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Radish as ladybug incubator

Updated: Jun 26


A nearby radish field with bee hives

The area around Deck Family Farm has many fields currently blooming with radish crops gone to seed. The crop covers the fields and creates a foamy, floating sea and there are often honey bee hives located there to benefit from the food source.


In Grazier's Garden here at Deck, garden hand Nick Shearer pointed out our bolted radish row. It is humming with pollinators of many kinds: honey bees, tiny, tidy-looking wasps, and flies.


They didn't keep the row for the bees, he said, but for attracting ladybugs to the area.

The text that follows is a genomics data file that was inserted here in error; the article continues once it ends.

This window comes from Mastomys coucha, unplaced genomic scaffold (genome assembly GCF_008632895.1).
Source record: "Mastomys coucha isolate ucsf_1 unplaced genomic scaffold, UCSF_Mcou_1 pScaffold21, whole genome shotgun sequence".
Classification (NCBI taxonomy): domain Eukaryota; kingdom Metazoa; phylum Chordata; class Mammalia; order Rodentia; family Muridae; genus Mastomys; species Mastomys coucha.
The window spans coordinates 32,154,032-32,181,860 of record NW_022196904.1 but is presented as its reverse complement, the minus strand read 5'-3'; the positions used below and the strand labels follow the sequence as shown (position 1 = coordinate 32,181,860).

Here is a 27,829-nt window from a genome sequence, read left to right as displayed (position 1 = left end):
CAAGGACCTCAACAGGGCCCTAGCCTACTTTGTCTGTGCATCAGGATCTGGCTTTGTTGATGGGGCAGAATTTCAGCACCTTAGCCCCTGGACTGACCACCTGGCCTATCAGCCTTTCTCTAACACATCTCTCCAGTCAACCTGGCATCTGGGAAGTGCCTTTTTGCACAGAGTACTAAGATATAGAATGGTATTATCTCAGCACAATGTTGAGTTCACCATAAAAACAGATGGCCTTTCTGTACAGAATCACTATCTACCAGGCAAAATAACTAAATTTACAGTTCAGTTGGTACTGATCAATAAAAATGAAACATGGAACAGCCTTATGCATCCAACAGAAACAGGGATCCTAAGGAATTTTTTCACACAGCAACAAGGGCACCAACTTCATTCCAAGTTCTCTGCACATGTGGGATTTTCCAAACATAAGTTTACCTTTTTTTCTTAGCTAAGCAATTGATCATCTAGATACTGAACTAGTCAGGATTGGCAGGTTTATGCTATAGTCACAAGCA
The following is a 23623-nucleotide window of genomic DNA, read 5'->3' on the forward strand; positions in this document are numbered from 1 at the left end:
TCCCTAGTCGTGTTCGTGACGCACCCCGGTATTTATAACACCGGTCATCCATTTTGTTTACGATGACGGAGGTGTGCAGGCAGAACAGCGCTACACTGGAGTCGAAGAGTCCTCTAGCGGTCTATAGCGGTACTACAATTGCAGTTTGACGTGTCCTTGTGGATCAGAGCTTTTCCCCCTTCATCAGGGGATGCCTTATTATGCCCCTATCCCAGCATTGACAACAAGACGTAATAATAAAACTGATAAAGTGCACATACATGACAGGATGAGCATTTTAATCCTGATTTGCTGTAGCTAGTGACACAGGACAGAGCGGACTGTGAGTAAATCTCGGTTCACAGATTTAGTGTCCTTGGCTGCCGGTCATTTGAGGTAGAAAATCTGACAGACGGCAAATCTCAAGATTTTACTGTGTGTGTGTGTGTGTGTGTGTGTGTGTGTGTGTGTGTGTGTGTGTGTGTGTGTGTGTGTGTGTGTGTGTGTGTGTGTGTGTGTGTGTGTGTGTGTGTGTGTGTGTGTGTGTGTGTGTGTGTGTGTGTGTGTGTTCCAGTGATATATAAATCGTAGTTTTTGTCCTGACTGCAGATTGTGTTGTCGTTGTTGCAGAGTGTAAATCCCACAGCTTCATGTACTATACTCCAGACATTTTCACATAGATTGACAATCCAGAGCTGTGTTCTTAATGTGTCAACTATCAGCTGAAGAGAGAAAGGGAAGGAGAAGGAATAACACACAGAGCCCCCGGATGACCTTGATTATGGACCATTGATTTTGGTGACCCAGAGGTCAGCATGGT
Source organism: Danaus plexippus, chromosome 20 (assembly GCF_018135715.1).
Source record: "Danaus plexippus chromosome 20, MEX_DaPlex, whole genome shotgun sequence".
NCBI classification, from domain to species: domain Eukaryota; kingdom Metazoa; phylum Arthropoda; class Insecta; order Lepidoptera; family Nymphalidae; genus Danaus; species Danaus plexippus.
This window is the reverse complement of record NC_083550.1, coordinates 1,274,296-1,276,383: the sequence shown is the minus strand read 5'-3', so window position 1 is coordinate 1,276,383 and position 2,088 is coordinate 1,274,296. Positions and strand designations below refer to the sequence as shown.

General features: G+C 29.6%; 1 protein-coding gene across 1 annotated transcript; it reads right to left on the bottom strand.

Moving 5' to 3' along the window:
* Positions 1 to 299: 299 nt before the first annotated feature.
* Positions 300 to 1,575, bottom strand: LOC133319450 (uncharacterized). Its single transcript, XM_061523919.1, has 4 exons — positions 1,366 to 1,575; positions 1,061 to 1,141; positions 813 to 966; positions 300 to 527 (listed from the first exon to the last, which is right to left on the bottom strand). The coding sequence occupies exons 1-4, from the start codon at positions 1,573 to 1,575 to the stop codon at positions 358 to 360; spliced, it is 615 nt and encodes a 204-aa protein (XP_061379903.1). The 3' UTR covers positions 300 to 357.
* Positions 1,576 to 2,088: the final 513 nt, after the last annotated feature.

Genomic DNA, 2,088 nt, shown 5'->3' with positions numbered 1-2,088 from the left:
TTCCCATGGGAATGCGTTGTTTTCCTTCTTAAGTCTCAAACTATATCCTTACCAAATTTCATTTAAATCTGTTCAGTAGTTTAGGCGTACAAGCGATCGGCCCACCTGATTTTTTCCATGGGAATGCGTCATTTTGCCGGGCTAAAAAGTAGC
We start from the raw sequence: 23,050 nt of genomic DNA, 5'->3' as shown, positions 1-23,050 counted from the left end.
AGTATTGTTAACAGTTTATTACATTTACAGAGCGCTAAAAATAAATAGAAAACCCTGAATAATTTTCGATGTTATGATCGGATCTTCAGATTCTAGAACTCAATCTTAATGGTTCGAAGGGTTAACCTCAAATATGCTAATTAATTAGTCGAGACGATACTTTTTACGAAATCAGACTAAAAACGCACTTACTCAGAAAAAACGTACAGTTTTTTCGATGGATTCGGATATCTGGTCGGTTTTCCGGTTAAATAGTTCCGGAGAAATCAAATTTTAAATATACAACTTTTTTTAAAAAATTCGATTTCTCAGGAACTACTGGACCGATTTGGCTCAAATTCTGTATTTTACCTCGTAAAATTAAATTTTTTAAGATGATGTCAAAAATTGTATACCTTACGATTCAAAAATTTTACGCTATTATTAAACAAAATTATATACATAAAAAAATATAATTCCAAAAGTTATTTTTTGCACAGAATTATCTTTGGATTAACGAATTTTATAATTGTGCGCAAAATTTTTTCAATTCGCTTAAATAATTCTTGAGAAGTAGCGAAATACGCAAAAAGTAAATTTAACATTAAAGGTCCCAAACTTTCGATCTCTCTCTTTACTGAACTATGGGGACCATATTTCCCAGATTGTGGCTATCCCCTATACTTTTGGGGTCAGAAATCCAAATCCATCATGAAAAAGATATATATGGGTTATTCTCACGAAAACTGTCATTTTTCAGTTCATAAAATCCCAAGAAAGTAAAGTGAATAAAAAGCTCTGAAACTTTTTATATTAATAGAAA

Blooming radish on the farm.

Gardeners know that if you provide crops that aphids like to eat, aphids will come. This is, ironically, the goal. Aphids love radish and many brassica vegetables, so we have left the radish as a decoy crop for the aphids, hoping this will incubate a nice population of ladybugs. Then, the lady bugs will stick around and clean aphids off other crops throughout the season.


I didn't see any ladybugs or larvae during my visit, but enjoyed looking out for the pollinators. Can you find them in the photos below?



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